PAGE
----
Jerry is 37 years old, and he is originally from Nigeria. He moved to Finland in 2021 to study. Jerry has a bachelor’s degree in electrical engineering that he studied back in Nigeria, and now he has finished his Masters’s in Automation Technology – Intelligent Systems in Novia, Vaasa, Finland. He is one of the nicest people I have enjoyed getting to know.

He modestly describes himself as calm and ambitious, which resonates with my observations. In the company of Jerry, there is an atmosphere that encourages authenticity, making it effortless to be myself around him. He has expressed a keen interest in finding employment in Vaasa, as he genuinely enjoys this city and would prefer to stay here.

During a conversation, I inquired about his observations of Finnish people, and Jerry shared his thoughts candidly. Initially, he maintained an uplifting attitude towards Finnish people, but he also acknowledged that they could be challenging to approach. As time passed, he gracefully accepted and learned to navigate this aspect of Finnish culture. It didn’t surprise him if a classmate chose not to participate in discussions or if a neighbour didn’t greet him, as he understood and respected the cultural differences.

As I peruse my notes, I realize I need to contact Jerry to review them again. I called him at 8 pm and soon found out he was sleeping. However, Jerry’s response is incredibly understanding, assuring me there’s no need to feel bad. We engage in a conversation on Telegram that lasts over an hour, meticulously reviewing the material I missed. Throughout our discussion, he generously shares detailed insights into his background.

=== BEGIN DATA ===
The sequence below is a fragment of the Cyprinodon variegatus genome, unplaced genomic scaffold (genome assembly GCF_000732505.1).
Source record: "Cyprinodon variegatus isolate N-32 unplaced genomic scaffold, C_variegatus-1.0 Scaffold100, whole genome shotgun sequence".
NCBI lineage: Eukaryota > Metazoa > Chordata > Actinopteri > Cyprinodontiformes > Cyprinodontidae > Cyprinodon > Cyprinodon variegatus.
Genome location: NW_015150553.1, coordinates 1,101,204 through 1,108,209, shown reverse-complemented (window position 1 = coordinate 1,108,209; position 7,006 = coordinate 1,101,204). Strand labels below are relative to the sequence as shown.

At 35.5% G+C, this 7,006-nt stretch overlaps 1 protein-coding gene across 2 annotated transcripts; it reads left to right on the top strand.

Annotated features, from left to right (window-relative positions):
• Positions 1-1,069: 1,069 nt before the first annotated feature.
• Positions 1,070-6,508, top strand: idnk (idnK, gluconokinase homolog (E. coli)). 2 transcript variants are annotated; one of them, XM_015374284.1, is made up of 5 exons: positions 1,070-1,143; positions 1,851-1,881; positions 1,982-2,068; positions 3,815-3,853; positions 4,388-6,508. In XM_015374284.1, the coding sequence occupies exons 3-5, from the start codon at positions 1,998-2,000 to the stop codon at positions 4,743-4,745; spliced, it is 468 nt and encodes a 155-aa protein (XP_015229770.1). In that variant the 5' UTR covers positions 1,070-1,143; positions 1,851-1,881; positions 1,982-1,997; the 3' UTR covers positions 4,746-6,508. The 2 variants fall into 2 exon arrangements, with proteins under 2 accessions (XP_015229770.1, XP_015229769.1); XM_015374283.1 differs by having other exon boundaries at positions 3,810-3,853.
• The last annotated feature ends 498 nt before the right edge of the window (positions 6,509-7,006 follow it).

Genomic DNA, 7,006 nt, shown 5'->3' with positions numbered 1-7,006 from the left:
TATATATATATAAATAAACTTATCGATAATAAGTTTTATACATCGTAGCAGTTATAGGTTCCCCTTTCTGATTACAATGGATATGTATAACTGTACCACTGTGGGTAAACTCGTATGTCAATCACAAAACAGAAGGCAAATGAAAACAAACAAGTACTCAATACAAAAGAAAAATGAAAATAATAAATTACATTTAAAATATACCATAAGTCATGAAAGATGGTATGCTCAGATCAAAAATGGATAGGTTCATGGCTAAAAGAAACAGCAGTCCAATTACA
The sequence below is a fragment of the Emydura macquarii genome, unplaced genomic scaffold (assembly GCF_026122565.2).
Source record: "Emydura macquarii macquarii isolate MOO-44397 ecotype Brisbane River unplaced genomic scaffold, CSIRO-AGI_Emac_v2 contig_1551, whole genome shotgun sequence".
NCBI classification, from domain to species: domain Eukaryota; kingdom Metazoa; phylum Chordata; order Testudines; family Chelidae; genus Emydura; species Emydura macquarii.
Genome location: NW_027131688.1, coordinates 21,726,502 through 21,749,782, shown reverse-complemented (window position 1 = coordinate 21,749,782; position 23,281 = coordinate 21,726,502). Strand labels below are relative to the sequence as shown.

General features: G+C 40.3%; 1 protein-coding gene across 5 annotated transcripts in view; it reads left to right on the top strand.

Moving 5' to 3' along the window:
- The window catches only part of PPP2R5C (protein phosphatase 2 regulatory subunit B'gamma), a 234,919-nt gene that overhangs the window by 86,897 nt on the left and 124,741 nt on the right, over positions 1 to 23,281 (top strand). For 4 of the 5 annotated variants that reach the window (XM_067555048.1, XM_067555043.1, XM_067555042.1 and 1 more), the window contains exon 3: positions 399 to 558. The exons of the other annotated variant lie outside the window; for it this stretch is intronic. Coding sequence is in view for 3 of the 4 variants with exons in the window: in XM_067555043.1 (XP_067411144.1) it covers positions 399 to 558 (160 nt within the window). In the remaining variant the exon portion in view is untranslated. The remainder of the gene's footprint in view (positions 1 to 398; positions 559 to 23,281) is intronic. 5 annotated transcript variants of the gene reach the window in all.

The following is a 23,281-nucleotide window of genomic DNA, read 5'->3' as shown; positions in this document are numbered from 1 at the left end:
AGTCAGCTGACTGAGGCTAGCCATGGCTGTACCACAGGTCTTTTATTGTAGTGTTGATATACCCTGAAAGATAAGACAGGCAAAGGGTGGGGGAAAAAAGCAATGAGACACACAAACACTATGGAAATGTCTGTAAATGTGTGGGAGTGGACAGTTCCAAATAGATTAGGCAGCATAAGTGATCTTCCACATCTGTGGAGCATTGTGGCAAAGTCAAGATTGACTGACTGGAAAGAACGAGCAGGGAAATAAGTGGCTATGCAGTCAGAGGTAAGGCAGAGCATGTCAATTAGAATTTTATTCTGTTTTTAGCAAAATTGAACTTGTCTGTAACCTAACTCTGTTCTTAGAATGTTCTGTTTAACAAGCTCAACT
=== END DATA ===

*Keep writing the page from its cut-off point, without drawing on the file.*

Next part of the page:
Life in Nigeria

Jerry enlightens me about how Nigeria is geographically divided by two significant rivers: the Niger and the Benue. In the northern region, most of the population practices Islam, while in the southern part, there is a mix of Christians and Muslims. Interestingly, Jerry mentions that on the southern side, it is generally acceptable for a Muslim individual to marry a Christian. Still, the same is not always accurate in northern Nigeria, where such interfaith marriages may encounter more challenges.

Regarding the Nigerian presidential election process, Jerry explains that it follows a modified two-round system, with the possibility of up to three rounds. In the first round, a candidate must obtain a plurality of votes and secure over 25% of the votes in at least 24 states. If no candidate achieves this, a second round occurs, where the top candidates with the majority of votes in most states face off. To secure victory, a candidate must obtain the highest number of votes and have at least 25% support in 24 states. A third round, determined by a simple majority, decides the election’s outcome if necessary.

Jerry’s background